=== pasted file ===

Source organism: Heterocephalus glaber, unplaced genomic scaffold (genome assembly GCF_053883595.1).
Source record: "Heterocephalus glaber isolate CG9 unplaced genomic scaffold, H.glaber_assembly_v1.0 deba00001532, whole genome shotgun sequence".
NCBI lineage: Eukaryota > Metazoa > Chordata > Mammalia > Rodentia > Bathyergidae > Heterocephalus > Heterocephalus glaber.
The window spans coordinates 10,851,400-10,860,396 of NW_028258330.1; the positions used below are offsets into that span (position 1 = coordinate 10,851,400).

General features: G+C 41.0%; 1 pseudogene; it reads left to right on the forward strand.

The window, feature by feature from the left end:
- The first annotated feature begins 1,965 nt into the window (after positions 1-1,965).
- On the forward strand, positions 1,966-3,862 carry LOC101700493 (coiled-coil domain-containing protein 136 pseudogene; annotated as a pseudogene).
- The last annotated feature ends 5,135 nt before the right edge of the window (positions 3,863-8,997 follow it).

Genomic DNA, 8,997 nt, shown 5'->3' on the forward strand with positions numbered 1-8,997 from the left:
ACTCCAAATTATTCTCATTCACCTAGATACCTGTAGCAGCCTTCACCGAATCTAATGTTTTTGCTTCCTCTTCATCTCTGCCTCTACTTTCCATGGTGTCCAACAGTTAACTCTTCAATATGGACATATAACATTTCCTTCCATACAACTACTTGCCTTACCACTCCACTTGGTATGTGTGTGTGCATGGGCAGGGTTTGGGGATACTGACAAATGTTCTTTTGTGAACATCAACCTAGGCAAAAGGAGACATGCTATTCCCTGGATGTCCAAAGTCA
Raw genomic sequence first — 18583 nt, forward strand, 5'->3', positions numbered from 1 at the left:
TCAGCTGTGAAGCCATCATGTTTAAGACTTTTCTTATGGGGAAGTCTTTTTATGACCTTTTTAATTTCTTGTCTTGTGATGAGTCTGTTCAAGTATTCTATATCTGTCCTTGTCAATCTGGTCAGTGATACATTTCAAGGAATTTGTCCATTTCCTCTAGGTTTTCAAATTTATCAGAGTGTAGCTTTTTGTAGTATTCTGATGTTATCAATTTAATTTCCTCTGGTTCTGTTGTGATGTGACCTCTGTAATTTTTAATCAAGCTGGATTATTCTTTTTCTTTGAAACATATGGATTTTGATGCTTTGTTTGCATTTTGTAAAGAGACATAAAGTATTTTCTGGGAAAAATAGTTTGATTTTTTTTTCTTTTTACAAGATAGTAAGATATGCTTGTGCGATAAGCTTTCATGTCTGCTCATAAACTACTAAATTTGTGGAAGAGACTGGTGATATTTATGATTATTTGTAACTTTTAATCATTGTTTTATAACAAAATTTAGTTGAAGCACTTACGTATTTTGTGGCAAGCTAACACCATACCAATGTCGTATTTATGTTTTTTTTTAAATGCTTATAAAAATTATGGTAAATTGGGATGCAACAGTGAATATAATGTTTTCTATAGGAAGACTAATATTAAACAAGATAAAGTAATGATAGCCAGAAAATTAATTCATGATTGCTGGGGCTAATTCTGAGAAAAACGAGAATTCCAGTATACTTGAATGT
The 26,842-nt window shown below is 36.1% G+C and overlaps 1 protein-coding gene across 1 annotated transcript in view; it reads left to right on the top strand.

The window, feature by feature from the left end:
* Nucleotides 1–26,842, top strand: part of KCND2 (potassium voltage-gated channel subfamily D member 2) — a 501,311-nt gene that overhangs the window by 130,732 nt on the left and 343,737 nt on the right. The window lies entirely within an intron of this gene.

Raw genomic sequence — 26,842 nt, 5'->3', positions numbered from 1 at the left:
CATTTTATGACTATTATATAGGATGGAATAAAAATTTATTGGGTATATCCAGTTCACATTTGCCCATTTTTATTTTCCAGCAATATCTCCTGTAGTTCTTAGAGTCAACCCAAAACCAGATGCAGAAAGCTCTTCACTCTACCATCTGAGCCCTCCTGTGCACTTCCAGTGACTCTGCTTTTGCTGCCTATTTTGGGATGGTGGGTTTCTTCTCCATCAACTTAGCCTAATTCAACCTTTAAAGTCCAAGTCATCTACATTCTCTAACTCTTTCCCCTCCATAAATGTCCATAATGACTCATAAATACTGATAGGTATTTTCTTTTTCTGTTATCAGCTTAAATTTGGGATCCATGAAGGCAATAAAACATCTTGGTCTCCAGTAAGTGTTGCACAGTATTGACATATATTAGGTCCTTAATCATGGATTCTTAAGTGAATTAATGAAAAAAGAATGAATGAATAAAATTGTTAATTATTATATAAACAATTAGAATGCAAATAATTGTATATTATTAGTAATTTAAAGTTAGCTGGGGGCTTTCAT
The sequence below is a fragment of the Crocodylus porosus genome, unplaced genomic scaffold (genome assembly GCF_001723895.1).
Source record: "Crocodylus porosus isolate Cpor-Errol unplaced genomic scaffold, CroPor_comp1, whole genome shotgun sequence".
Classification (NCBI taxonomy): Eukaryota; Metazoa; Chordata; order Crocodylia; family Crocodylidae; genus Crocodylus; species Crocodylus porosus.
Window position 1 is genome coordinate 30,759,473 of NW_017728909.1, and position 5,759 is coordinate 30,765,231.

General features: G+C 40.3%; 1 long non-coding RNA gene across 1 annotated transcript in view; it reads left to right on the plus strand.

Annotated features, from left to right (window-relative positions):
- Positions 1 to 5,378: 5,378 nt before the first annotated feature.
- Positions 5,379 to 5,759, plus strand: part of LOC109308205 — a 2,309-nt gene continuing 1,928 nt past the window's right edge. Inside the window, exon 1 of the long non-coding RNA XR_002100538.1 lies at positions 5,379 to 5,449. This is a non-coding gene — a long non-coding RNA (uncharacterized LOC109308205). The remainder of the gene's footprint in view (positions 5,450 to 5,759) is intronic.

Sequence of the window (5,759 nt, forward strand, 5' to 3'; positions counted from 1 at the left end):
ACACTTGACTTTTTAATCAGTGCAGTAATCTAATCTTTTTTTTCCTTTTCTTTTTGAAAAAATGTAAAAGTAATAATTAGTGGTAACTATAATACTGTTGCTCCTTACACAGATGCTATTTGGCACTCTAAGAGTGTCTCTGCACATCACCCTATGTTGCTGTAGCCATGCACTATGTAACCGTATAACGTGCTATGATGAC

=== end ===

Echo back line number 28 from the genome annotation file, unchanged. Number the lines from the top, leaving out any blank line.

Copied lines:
ACACTTGACTTTTTAATCAGTGCAGTAATCTAATCTTTTTTTTCCTTTTCTTTTTGAAAAAATGTAAAAGTAATAATTAGTGGTAACTATAATACTGTTGCTCCTTACACAGATGCTATTTGGCACTCTAAGAGTGTCTCTGCACATCACCCTATGTTGCTGTAGCCATGCACTATGTAACCGTATAACGTGCTATGATGAC